European Integration in the Twentieth Century

This information is for the 2020/21 session.

Teacher responsible

Prof David Stevenson SAR 3.11 and Prof Nicholas Ludlow SAR 2.16


This course is available on the MSc in Comparative Politics, MSc in European and International Public Policy, MSc in European and International Public Policy (LSE and Bocconi), MSc in European and International Public Policy (LSE and Sciences Po), MSc in History of International Relations, MSc in International Affairs (LSE and Peking University), MSc in International and Asian History, MSc in International and World History (LSE & Columbia) and MSc in Theory and History of International Relations. This course is available with permission as an outside option to students on other programmes where regulations permit.


A prior knowledge of 20th century European history will be an advantage. Students unfamiliar with the subject should do some preliminary reading. A reading knowledge of French and/or German will be useful but in no sense essential.

Course content

The antecedents and development of Western European integration from the First World War to the 1990s. European integration before 1914; German and Allied projects during the First World War; inter-war developments and the Briand Plan; the Nazi New 'Order'; Resistance and Allied planning during the Second World War; the impact of the Marshall Plan; Federalism and Christian Democracy; the Schuman Plan and the Coal and Steel Community; the European Defence Community project; the Treaties of Rome; the Common Agricultural Policy; the integration policies of the Six and Britain; de Gaulle and the Communities; enlargement; monetary integration; developments in the 1970s and 1980s; Treaty of Maastricht.


Students will engage with lecture and seminar content in large and small group meetings. There will be a reading week in the Michaelmas and the Lent Terms.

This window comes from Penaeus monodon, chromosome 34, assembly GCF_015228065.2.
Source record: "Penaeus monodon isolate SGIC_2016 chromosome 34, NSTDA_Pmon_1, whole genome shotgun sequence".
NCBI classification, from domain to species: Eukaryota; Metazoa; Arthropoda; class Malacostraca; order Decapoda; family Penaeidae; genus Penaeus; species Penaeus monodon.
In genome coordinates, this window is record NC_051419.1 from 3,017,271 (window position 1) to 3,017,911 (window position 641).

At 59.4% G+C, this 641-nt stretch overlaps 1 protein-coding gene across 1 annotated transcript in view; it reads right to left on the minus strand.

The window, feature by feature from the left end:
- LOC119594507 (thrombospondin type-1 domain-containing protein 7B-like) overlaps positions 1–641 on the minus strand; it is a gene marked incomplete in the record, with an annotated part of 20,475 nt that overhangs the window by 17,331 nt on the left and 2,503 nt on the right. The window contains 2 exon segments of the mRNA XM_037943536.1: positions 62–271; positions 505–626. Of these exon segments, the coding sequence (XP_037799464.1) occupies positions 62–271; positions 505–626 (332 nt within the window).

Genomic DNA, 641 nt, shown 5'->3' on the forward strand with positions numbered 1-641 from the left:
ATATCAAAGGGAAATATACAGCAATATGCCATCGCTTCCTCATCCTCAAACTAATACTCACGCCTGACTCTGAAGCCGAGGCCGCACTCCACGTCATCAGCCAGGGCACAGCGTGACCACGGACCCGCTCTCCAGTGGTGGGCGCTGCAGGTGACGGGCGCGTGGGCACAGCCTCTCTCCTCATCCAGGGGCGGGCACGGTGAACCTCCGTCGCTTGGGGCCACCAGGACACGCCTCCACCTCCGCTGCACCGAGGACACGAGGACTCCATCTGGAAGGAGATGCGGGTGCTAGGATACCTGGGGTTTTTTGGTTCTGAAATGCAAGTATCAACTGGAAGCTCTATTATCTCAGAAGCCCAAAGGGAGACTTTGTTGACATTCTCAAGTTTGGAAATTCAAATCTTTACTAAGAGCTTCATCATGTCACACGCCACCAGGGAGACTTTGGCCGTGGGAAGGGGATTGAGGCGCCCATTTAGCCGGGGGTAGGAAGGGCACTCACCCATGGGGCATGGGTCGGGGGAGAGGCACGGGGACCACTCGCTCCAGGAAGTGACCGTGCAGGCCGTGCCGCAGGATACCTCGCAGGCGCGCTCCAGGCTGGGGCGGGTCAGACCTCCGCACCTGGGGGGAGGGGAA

Formative coursework

Three essays will be required in the course of the year. The essay in the LT will be an assessed piece of work counting towards the final assessment. 

Indicative reading

Full bibliographies are provided. As introductory reading, students should consult: P M Stirk, A History of European Integration since 1914 (London, 1996); D. Dinan, ed, Origins and Evolution of the  European Union (Oxford, 2006);M. Gilbert, European Integration: a Concise History (Lanham, Md, 2012); J Gillingham, Coal, Steel, and the Rebirth of Europe, 1945-55 (Cambridge, 1991); A S Milward, The Reconstruction of Western Europe,1945-51 (London, 1984); A S Milward, The European Rescue of the Nation State (London, 1992); N P Ludlow, Dealing with Britain: the Six and the First UK Application to the EEC (Cambridge, 1997); W I Hitchcock, France Restored: Cold War Diplomacy and the Quest for Leadership in Europe, 1944-1954 (Chapel Hill, 1998); A Moravcsik, The Choice for Europe: Social Purpose and State Power from Messina to Maastricht (Cornell, 1998); N P Ludlow, The European Community and the Crises of the 1960s (London, 2006); W. Kaiser, Christian Democracy and the Origins of the European Union (London, 2008); W. Kaiser, B. Leucht and M. Rasmussen, . The History of the European Union: Origins of a Trans- and Supranational Polity 1950-72 (London, 2009); A C Knudsen, Farmers on Welfare: The Making of Europe's Common Agricultural Policy (Cornell, 2009).


Essay (25%) in the LT.
Take-home assessment (75%) in the ST.

Important information in response to COVID-19

Please note that during 2020/21 academic year some variation to teaching and learning activities may be required to respond to changes in public health advice and/or to account for the situation of students in attendance on campus and those studying online during the early part of the academic year. For assessment, this may involve changes to mode of delivery and/or the format or weighting of assessments. Changes will only be made if required and students will be notified about any changes to teaching or assessment plans at the earliest opportunity.

Key facts

Department: International History

Total students 2019/20: 17

Average class size 2019/20: 17

Controlled access 2019/20: No

Value: One Unit

Guidelines for interpreting course guide information